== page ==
Single-dose testosterone administration increases men's preference for status goods
In modern human cultures where social hierarchies are ubiquitous, people typically signal their hierarchical position through consumption of positional goods—goods that convey one's social position, such as luxury products. Building on animal research and early correlational human studies linking the sex steroid hormone testosterone with hierarchical social interactions, we investigate the influence of testosterone on men's preferences for positional goods. Using a placebo-controlled experiment (N = 243) to measure individuals' desire for status brands and products, we find that administering testosterone increases men's preference for status brands, compared to brands of similar perceived quality but lower perceived status. Furthermore, testosterone increases positive attitudes toward positional goods when they are described as status-enhancing, but not when they are described as power-enhancing or high in quality. Our results provide novel causal evidence for the biological roots of men's preferences for status, bridging decades of animal behavioral studies with contemporary consumer research.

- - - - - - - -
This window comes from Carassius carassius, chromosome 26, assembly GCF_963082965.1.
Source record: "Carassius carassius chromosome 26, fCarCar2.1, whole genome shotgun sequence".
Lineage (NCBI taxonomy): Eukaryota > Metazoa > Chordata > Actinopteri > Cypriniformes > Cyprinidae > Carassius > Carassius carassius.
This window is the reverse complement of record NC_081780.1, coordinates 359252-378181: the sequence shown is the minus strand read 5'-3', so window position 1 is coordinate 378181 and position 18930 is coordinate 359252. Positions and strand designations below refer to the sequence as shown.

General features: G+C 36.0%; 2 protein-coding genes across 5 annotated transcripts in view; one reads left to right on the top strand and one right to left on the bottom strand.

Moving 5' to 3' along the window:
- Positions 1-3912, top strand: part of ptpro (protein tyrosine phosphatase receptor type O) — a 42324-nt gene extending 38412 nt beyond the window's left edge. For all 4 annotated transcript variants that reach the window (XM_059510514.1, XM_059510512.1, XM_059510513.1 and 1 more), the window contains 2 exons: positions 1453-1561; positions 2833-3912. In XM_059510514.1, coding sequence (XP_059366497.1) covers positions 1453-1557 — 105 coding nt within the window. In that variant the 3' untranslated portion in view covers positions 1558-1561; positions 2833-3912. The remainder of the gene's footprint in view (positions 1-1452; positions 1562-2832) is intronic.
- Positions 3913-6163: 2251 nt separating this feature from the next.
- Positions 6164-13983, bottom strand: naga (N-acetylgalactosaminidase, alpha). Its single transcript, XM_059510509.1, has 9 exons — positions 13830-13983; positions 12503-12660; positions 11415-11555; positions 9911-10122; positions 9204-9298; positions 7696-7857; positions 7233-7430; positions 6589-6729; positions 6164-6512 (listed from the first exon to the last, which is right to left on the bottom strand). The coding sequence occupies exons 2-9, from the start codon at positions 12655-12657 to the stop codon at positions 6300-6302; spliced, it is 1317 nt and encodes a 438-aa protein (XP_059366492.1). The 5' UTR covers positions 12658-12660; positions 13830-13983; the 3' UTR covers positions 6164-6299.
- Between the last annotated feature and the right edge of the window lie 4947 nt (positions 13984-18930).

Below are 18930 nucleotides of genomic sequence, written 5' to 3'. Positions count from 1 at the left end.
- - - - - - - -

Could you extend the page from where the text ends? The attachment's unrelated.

Additional Information© 2018 The author(s). This article is licensed under a Creative Commons Attribution 4.0 International License, which permits use, sharing, adaptation, distribution and reproduction in any medium or format, as long as you give appropriate credit to the original author(s) and the source, provide a link to the Creative Commons license, and indicate if changes were made. The images or other third party material in this article are included in the article's Creative Commons license, unless indicated otherwise in a credit line to the material. If material is not included in the article's Creative Commons license and your intended use is not permitted by statutory regulation or exceeds the permitted use, you will need to obtain permission directly from the copyright holder. To view a copy of this license, visit http://creativecommons.org/licenses/by/4.0/. Received: 17 August 2017 Accepted: 1 June 2018. Published 3 July 2018. We would like to acknowledge funding for this research project from INSEAD Research and Development funds to H.P. and D.D., the MacArthur Foundation, Ivey Business School, IFREE, the Russell Sage Foundation, the Wharton Neuroscience Initiative and the Wharton-INSEAD alliance. Special thanks to Jorge Barraza, Austin Henderson, and Garrett Thoelen for research assistance. Author Contributions: G.N., A.N., D.D., D.Z., C.C., and H.P conceived and designed the study and wrote the manuscript. G.N. and A.N. conducted the experiments and analyzed the data. G.N. and A.N contributed equally to this work. Data analysis: Data were analyzed using linear regression mixed models with item-specific and participant-specific random effects65. All estimated models and their detailed results across experimental tasks are available in the Supplementary Information online. Availability of materials and data. Materials, data, and analysis scripts are available on the project's Open Science Framework (OSF) page: https://osf.io/jqmnx. The authors declare no competing interests.
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